Waymo to capture 60% of driverless market by 2030

Posted on 22 May 2018 by Jonny Williamson

A new report has revealed that autonomous car development company, Waymo will own up to 60% of the global self-driving taxi market by 2030, which could force many of the world’s carmakers to adopt its technology.

Waymo is testing self-driving tech with 600 Chrysler Pacificas – image courtesy of Waymo.

Global revenues from self-driving technology by 2030 could to be up to $2.8bn, with US car development firm Waymo predicted to be the global leader, according to a report by investment bank UBS.

According to the report, only a select handful of carmakers, such as Daimler and General Motors, will be able to operate their own systems and compete with Waymo’s technology.

The study highlights that many carmakers are racing to develop self-driving systems to get into the market of driverless car-booking, a new segment that is expected to offset car ownership in the world’s major cities in the coming decades.

UBS expects 12% of cars sold in 2030 will be for driverless taxi fleets, with a total of 26 million ‘robotaxis’ in operation. Private car sales will fall by 5% as a result, it expects.

The report predicts that demand for self-driving taxis will take off around 2026, depending on public acceptance of the technology in the face of recent crashes, and regulatory approval, although it will develop at different speeds in different markets.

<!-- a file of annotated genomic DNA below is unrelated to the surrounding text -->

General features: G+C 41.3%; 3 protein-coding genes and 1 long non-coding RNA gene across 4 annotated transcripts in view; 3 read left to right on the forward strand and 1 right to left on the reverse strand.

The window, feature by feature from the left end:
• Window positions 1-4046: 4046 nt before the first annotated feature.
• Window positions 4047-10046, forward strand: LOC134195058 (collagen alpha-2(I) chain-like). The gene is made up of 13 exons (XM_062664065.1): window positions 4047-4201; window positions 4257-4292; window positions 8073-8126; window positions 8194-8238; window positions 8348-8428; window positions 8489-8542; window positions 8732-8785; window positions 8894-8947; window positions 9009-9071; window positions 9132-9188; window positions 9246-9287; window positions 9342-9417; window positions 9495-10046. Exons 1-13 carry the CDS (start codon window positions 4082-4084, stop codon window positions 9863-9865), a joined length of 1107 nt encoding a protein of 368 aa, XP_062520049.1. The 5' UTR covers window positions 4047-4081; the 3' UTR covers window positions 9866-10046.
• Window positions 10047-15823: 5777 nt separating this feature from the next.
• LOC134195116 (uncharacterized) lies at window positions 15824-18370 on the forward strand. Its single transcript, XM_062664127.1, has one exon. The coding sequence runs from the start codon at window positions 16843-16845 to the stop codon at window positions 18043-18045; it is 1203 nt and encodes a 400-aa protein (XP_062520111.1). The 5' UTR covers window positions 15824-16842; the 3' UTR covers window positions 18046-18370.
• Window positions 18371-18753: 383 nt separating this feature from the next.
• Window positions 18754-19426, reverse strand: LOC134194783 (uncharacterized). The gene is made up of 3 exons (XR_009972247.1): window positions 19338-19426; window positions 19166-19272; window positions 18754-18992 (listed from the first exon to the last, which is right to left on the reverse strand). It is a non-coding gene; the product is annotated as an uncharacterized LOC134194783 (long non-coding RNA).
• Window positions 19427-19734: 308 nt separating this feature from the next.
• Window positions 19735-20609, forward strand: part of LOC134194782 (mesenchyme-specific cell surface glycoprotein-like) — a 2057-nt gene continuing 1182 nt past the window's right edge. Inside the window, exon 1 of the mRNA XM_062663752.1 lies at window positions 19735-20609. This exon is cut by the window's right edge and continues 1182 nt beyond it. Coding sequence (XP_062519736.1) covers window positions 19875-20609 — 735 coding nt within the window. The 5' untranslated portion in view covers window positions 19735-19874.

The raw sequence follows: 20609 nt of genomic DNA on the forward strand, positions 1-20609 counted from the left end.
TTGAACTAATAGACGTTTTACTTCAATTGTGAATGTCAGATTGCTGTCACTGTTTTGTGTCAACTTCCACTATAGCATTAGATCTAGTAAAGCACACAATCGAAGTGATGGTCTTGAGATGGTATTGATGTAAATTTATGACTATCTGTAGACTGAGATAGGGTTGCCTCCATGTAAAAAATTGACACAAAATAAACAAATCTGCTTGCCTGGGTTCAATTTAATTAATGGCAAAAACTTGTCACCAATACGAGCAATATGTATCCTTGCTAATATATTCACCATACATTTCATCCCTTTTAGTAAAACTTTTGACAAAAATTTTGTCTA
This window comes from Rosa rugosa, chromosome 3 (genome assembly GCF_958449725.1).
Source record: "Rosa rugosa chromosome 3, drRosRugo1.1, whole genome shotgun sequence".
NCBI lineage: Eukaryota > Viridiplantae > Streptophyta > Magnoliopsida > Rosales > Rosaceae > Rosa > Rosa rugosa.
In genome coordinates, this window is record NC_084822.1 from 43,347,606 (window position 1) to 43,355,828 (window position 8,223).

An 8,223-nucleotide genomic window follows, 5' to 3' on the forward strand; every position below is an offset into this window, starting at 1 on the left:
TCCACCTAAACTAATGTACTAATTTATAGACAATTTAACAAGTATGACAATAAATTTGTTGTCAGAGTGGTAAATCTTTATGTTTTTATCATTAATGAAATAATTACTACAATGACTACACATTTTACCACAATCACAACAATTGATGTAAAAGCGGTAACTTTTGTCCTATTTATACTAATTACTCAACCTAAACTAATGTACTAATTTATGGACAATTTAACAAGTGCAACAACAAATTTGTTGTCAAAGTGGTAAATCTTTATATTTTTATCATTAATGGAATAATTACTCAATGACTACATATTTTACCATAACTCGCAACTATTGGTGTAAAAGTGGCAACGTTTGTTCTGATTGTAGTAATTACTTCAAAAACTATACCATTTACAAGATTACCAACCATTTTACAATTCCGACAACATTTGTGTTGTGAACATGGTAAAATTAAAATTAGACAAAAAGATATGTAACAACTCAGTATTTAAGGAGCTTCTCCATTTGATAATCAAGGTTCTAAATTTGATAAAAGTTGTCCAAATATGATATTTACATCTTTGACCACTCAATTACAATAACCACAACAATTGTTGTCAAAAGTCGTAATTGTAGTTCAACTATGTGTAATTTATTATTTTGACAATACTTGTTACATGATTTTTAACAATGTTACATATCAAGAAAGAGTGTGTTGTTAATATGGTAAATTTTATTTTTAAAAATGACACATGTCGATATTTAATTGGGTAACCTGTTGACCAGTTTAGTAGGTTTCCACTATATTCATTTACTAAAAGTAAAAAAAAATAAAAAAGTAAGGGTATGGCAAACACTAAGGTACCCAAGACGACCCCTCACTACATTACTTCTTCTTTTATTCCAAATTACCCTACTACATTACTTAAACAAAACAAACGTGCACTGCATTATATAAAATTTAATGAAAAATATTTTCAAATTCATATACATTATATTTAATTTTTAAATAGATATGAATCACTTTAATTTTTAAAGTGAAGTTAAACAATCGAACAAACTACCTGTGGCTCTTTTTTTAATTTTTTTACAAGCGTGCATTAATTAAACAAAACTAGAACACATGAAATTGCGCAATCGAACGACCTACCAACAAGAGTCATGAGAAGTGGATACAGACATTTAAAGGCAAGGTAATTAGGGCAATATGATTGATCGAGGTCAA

The largest revenue pools will be reportedly in operating the car-booking networks and monetising time spent by passengers in the cars, it predicts, with building the cars and other services such as mapping or sensors taking a smaller portion of the driverless pie.

However, the costs of building a self-driving system from scratch, as well as the challenges of deploying it in cities across the world, will prohibit all but a handful of carmakers from competing in the most lucrative part of the market, the report has shown.

The report states: “Unlike most auto players, Google focused on [full self-driving technology] from the very beginning — more than five years before the auto industry started working on it.”

Waymo has notched up more than 5 million miles of physical testing in California, as well as 5 billion miles of virtual testing on its computers, putting it far ahead of rivals, the report added.

While Waymo is currently not building its own cars, it is developing the brain of a driverless vehicle, then installing its system on existing cars. Jaguar has agreed to sell 20,000 electric cars to Waymo, while it currently uses Chrysler minivans in its fleet.

Those that do provide vehicles for driverless fleets may see their brands disappear from the cars, and be relegated to “white label” providers, the report added.

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